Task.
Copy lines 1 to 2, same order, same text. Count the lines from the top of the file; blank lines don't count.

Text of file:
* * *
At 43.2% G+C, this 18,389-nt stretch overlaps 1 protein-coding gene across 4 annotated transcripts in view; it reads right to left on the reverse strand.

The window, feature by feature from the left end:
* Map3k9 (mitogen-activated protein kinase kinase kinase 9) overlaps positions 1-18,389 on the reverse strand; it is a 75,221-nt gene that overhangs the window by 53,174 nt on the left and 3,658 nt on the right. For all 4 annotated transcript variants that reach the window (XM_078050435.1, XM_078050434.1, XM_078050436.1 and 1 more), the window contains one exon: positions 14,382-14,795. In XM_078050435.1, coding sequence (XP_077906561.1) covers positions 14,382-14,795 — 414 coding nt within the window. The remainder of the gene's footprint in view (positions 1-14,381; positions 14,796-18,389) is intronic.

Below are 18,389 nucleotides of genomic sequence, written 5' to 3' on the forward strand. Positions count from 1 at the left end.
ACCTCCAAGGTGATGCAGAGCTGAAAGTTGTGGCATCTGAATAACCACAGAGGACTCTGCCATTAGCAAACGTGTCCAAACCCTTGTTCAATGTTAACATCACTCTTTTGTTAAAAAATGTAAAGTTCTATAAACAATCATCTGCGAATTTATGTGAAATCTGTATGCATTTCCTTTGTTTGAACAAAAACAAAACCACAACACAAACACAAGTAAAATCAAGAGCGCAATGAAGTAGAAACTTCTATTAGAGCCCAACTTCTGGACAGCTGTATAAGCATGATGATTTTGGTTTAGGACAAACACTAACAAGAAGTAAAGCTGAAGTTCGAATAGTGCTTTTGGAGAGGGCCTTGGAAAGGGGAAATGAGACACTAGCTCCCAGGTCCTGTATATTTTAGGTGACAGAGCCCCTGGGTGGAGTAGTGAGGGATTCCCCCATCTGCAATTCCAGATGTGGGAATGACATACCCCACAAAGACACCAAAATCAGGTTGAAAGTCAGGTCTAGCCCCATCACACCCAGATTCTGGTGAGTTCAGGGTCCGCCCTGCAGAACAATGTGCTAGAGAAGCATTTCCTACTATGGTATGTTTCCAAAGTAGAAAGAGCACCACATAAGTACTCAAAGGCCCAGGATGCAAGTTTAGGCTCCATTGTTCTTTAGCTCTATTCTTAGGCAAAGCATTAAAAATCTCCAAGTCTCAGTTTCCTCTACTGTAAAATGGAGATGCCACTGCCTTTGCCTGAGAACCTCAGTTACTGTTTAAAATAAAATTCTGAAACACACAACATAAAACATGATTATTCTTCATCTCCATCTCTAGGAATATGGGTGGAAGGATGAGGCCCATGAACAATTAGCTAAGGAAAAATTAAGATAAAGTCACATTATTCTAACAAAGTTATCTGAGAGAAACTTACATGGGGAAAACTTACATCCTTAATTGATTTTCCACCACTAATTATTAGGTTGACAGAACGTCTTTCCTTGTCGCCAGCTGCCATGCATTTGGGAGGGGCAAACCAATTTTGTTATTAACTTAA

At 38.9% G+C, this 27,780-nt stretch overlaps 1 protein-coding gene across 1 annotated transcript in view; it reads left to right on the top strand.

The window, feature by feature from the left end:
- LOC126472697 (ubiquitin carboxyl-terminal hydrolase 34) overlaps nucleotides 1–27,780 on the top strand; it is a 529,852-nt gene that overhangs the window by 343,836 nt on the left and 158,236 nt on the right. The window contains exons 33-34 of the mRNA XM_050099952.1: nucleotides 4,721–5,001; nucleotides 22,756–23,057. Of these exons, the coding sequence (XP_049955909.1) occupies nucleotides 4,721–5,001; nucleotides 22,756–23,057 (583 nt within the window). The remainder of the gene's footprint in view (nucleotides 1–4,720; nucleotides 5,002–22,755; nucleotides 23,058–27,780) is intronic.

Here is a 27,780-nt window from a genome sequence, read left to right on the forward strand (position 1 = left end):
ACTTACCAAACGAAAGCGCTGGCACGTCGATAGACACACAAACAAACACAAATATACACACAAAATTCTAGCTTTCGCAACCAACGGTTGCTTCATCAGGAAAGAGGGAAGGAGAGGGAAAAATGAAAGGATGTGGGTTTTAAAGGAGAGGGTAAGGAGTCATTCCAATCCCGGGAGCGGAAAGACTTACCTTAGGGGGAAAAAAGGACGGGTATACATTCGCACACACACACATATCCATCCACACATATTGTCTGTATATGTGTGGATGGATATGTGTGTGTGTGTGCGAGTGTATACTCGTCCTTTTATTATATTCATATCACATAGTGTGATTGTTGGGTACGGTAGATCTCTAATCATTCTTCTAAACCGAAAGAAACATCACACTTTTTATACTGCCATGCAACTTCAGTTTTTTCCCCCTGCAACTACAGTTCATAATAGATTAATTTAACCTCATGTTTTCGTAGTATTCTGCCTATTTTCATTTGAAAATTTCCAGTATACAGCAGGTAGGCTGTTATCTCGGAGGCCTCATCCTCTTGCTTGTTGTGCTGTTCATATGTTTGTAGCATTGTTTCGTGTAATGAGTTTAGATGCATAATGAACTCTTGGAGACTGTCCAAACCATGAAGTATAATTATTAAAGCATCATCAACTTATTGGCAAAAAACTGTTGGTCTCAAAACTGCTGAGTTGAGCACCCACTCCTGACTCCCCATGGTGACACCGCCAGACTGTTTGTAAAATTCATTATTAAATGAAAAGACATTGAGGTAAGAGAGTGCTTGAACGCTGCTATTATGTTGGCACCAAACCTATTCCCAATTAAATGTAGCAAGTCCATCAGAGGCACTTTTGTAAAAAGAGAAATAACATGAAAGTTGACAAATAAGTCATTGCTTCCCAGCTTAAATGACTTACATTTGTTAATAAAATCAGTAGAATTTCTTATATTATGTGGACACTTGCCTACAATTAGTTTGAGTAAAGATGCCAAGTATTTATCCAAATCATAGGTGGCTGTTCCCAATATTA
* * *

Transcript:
At 43.2% G+C, this 18,389-nt stretch overlaps 1 protein-coding gene across 4 annotated transcripts in view; it reads right to left on the reverse strand.

The window, feature by feature from the left end: